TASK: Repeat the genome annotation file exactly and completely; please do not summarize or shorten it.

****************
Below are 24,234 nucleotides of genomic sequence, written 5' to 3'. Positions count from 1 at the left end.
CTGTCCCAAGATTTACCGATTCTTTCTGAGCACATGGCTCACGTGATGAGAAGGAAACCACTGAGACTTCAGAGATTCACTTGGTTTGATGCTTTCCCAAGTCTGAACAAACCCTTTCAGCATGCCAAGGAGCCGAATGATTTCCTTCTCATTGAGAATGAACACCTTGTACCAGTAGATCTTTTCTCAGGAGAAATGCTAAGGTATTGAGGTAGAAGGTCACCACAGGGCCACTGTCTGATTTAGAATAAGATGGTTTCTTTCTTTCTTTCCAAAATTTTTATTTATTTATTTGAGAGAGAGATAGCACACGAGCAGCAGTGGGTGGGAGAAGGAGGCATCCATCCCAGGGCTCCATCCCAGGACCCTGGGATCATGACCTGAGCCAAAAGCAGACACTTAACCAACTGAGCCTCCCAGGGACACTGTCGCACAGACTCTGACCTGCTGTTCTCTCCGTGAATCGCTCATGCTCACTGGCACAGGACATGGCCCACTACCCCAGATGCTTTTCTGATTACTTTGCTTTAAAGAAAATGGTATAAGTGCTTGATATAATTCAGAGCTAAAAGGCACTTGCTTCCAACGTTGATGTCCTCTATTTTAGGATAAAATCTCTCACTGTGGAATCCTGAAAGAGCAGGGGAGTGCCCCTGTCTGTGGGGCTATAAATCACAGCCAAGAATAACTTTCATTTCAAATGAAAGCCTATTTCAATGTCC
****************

Below are 24,234 nucleotides of genomic sequence, written 5' to 3'. Positions count from 1 at the left end.
CTGTCCCAAGATTTACCGATTCTTTCTGAGCACATGGCTCACGTGATGAGAAGGAAACCACTGAGACTTCAGAGATTCACTTGGTTTGATGCTTTCCCAAGTCTGAACAAACCCTTTCAGCATGCCAAGGAGCCGAATGATTTCCTTCTCATTGAGAATGAACACCTTGTACCAGTAGATCTTTTCTCAGGAGAAATGCTAAGGTATTGAGGTAGAAGGTCACCACAGGGCCACTGTCTGATTTAGAATAAGATGGTTTCTTTCTTTCTTTCCAAAATTTTTATTTATTTATTTGAGAGAGAGATAGCACACGAGCAGCAGTGGGTGGGAGAAGGAGGCATCCATCCCAGGGCTCCATCCCAGGACCCTGGGATCATGACCTGAGCCAAAAGCAGACACTTAACCAACTGAGCCTCCCAGGGACACTGTCGCACAGACTCTGACCTGCTGTTCTCTCCGTGAATCGCTCATGCTCACTGGCACAGGACATGGCCCACTACCCCAGATGCTTTTCTGATTACTTTGCTTTAAAGAAAATGGTATAAGTGCTTGATATAATTCAGAGCTAAAAGGCACTTGCTTCCAACGTTGATGTCCTCTATTTTAGGATAAAATCTCTCACTGTGGAATCCTGAAAGAGCAGGGGAGTGCCCCTGTCTGTGGGGCTATAAATCACAGCCAAGAATAACTTTCATTTCAAATGAAAGCCTATTTCAATGTCC